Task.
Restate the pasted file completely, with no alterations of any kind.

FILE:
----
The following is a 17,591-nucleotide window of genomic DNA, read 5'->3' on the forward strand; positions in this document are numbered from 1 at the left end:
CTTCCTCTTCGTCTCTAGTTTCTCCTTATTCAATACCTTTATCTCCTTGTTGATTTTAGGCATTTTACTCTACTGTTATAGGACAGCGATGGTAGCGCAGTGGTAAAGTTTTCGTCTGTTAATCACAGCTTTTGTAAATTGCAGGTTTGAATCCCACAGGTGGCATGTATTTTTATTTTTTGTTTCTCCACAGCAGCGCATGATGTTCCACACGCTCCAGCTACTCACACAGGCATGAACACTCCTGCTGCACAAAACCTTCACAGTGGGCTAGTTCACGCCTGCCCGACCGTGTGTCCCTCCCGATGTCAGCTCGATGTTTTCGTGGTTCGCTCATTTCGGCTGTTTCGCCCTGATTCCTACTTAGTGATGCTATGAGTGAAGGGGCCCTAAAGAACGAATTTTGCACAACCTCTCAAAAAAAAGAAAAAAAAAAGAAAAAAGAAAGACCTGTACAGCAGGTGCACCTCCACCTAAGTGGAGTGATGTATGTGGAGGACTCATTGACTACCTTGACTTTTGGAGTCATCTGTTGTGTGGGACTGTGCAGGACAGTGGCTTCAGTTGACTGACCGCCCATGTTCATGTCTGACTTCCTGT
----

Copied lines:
The following is a 17,591-nucleotide window of genomic DNA, read 5'->3' on the forward strand; positions in this document are numbered from 1 at the left end:
CTTCCTCTTCGTCTCTAGTTTCTCCTTATTCAATACCTTTATCTCCTTGTTGATTTTAGGCATTTTACTCTACTGTTATAGGACAGCGATGGTAGCGCAGTGGTAAAGTTTTCGTCTGTTAATCACAGCTTTTGTAAATTGCAGGTTTGAATCCCACAGGTGGCATGTATTTTTATTTTTTGTTTCTCCACAGCAGCGCATGATGTTCCACACGCTCCAGCTACTCACACAGGCATGAACACTCCTGCTGCACAAAACCTTCACAGTGGGCTAGTTCACGCCTGCCCGACCGTGTGTCCCTCCCGATGTCAGCTCGATGTTTTCGTGGTTCGCTCATTTCGGCTGTTTCGCCCTGATTCCTACTTAGTGATGCTATGAGTGAAGGGGCCCTAAAGAACGAATTTTGCACAACCTCTCAAAAAAAAGAAAAAAAAAAGAAAAAAGAAAGACCTGTACAGCAGGTGCACCTCCACCTAAGTGGAGTGATGTATGTGGAGGACTCATTGACTACCTTGACTTTTGGAGTCATCTGTTGTGTGGGACTGTGCAGGACAGTGGCTTCAGTTGACTGACCGCCCATGTTCATGTCTGACTTCCTGT